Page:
SAN DIEGO--Flames raged for hours aboard a U.S. warship docked at Naval Base San Diego on Sunday, prompting an evacuation of the vessel and sending 21 people to the hospital with minor injuries, Navy and local fire officials said.
The San Diego Fire-Rescue Department reported an explosion in conjunction with the three-alarm blaze, which broke out at about 8:30 a.m. local time aboard the USS Bonhomme Richard, an amphibious assault vessel in port for routine maintenance.
Palls of thick, acrid smoke visible for miles engulfed much of the 844-foot (257 meter) warship for several hours, as about half a dozen firefighting boats in the harbour trained streams of water onto the burning vessel.
Seventeen sailors and four civilians were taken to a local hospital for treatment of non-life-threatening injuries, and all those who were aboard the warship - about 160 personnel - have been accounted for, the Navy said in a statement. The Navy earlier said 18 crew members had been hurt.
Rear Admiral Charles Brown, a U.S. Navy spokesman at the Pentagon, said the injured sailors had mostly sustained smoke inhalation and minor burns. The vessel normally carries a crew of roughly 1,000.
Around noon local time, the San Diego fire department said all of its personnel had been directed to exit the pier, while aerial footage showed the blaze appearing to grow in size.
Two guided-missile destroyers docked nearby - the USS Fitzgerald and USS Russell - were moved to piers farther from the burning vessel within the next 90 minutes, the Navy said in a statement. Smoke from the fire appeared to begin dying around 3 p.m. local time.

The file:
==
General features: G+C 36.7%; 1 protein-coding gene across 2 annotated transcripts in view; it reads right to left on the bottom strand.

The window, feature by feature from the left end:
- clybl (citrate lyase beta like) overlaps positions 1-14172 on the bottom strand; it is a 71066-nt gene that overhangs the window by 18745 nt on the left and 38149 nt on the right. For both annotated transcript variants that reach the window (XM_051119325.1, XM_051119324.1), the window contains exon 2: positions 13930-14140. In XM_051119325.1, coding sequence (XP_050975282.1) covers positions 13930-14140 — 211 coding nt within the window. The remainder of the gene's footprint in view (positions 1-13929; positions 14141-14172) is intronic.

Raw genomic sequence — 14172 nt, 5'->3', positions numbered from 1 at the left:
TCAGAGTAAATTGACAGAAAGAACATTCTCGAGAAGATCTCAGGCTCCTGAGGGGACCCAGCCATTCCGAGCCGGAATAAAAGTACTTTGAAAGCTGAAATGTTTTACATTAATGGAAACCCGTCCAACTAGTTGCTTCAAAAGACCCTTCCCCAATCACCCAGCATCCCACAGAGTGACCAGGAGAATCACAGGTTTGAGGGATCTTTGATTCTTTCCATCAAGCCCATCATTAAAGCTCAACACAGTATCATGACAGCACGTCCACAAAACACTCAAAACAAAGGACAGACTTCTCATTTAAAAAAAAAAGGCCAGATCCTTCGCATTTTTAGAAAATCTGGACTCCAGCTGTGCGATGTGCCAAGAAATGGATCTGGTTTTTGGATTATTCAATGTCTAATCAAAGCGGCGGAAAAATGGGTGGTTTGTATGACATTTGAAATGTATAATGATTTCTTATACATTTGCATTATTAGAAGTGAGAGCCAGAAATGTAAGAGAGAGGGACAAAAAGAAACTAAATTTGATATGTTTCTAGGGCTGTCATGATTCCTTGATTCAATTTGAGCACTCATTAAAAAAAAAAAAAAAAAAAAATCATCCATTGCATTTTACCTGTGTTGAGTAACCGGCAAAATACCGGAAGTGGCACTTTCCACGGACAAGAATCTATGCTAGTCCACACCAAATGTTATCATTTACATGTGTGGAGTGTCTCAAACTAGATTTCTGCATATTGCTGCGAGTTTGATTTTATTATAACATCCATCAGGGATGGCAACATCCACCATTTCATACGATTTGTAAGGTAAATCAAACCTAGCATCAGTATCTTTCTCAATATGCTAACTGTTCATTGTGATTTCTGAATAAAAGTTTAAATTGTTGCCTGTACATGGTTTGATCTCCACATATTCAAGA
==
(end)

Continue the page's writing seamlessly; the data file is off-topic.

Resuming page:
San Diego-based Navy spokesman Mike Raney said the precise origin and cause of the blaze had yet to be determined, but there was no immediate evidence of foul play. Munitions carried aboard warships are typically offloaded before the vessels enter port for maintenance as a security precaution, he told Reuters.
The fire broke out below the water-line of the ship, making it more difficult to bring under control, and likely spread to the vessel's fuel systems, according to a civilian contractor on the scene who spoke to Reuters on condition of anonymity.
The Bonhomme Richard, commissioned in 1998, is designed to carry U.S. Marine Corps attack helicopters and ground troops into battle. As a Wasp-class amphibious assault ship, it ranks as the second-largest vessel type in the Navy's fleet, surpassed only by aircraft carriers.